In recognition of Mental Health Awareness Week 2017 we caught up with Hannah Davies, Student Wellbeing Coordinator here at BU, for her advice on maintain a sense of wellness.
Why is Mental Health Awareness Week important?
"Mental health is a topic that is important to everyone, not just people who identify as having mental health difficulties. Just as we all have physical health, we all have mental health. It is so easy to focus on things that need to be done around us – a bill to pay, an assignment to write, a job to do, a friends birthday present to buy – we can forget to take a few moments out for ourselves. Mental Health Awareness Week is a good opportunity to remind us all to have a check in with ourselves: How am I feeling? Am I remembering to look after myself? How do my actions impact on others around me?
Mental Health Awareness Week has fallen at quite a timely place in the academic year as a lot of students have assignment hand in’s and exams over the next few weeks. People often say “I haven’t got time to… exercise, relax, see my friends, cook” – whatever it may be. Well, you may not have the time not to, but taking notice of all of these areas will help with concentration, motivation and reducing your stress – ultimately leaving you in a better place to focus on your studies. If you are struggling to make time for everything, try using a weekly planner.
It is important to balance your day and week with a variety of activities – things that need to be done as well as fun activities, and mixing up easy and difficult tasks. It may also be helpful to use a ‘pomodoro’ – a time management technique that helps you break down work into smaller chunks of time, separated by short breaks. You can download a timer onto your computer/laptop."
What mental health issues do you see students struggling with?
"A lot of students visiting the Student Wellbeing team here at BU are often having difficulties with stress or anxiety. Now, anxiety is quite a broad term and something that almost everyone will struggle with at some time or other in their lives to some extent.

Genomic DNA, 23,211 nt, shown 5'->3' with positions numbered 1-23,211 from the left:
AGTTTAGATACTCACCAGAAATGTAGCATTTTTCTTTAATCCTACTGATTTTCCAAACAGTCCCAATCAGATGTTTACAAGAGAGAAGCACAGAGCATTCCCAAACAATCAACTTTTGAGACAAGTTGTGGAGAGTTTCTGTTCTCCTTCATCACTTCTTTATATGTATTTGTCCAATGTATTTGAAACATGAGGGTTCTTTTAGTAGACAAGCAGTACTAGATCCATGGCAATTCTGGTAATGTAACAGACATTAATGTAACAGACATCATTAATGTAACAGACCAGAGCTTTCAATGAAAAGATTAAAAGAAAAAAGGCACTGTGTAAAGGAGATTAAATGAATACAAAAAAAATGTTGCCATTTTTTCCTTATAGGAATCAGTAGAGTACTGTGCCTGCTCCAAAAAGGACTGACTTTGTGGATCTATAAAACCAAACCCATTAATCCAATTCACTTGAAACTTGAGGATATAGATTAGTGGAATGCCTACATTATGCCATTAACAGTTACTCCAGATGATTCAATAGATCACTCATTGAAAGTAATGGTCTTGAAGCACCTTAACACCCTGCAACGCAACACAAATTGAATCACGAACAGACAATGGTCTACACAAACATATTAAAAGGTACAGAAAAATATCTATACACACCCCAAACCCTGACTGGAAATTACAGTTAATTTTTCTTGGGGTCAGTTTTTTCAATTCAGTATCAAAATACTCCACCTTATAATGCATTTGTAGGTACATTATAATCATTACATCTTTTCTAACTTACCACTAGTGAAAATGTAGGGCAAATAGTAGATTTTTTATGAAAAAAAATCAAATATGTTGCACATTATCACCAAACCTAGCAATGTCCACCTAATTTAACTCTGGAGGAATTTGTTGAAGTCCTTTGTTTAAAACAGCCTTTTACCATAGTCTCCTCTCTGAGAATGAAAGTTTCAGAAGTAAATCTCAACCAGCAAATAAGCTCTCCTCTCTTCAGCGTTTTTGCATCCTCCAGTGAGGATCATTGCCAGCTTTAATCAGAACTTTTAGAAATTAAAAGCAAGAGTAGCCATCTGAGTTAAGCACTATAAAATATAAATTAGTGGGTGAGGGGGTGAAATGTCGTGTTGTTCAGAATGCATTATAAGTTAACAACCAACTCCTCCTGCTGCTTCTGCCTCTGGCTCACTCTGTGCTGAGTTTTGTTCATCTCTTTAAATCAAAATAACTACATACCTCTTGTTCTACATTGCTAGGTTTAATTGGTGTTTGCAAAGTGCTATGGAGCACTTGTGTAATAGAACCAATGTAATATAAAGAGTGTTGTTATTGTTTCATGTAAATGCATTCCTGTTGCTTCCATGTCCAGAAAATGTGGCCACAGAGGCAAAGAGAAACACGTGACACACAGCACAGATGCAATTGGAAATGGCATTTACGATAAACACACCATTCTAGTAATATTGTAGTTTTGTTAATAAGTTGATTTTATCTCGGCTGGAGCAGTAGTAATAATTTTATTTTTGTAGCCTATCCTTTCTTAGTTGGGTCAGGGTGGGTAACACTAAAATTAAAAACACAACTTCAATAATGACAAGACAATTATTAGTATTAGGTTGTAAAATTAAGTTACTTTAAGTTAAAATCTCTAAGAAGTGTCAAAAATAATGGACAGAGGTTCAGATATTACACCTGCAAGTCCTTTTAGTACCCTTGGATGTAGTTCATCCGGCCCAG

Anxiety can affect us when we perceive that we don’t have the adequate skills to cope with a situation, and can be made worse by relatively simple day to day things – not getting a good night’s sleep, skipping meals causing your blood sugar levels to drop, not exercising, or indulging too much in substances such as alcohol, drugs and caffeine. Having a look at your own general wellbeing is a great place to start to manage stress. And also, consider what you do to relax.
"Several good apps to help you fit a little relaxation in to your day include Calm, Frantic World and Headspace.
Students often ask when should they seek help for anxiety. As a rule, I usually advise that it’s when you can identify with these two statements: when the things you usually do to relax and reduce stress no longer work, and, the topic of stress or anxiety has become the centre of your world and you find yourself thinking about it and talking about it a lot of the time."
What support is available for students at BU?
"If you're struggling with stress or anxiety, or any other mental health difficulties, and feel it is time to seek some further help, you can register with Student Wellbeing.
As well as Student Wellbeing, there are all sorts of other services available on campus. For example, speak to SportBU or SUBU about trying a new sport, exercise class or activity. Talk to the library staff if you’re worrying about a failed or future assignment. Book an appointment with the careers and placements teams if you need help with your placement. Getting practical advice often reduces stress - you can always contact AskBU if you’re not sure where to go for the best help.
Student Wellbeing offers a completely free and confidential service. Our Wellbeing Advisors can help you with a wide range of issues including stress, homesickness, low mood and anxiety. They can also help you access wider support services such as for eating disorders, drug and alcohol use, sexual health and bereavement. To access us you will first need to register, using our registration form which you can download from the Student Wellbeing section of the website. Complete the registration form and either email it to [email protected] or drop it in to our reception in Talbot House during opening hours.
We’ll then invite you an initial assessment appointment - this is a half hour chat where you can discuss your situation and get some initial support. Your Wellbeing Advisor will help you decide the best support option for you and talk you through what happens next.
If you’re not sure about registering, have a quick question, want to find out more about the service or are worried about a friend, you’re welcome to come along to one of our drop-in sessions. which take place during term-time every Tuesday at 3:30 - 4:30pm and every Thursday at 12:30 – 1:30pm."
Student Wellbeing is run by Bournemouth University in partnership with Dorset HealthCare University NHS Foundation Trust. Opening hours and more information can be found on our website.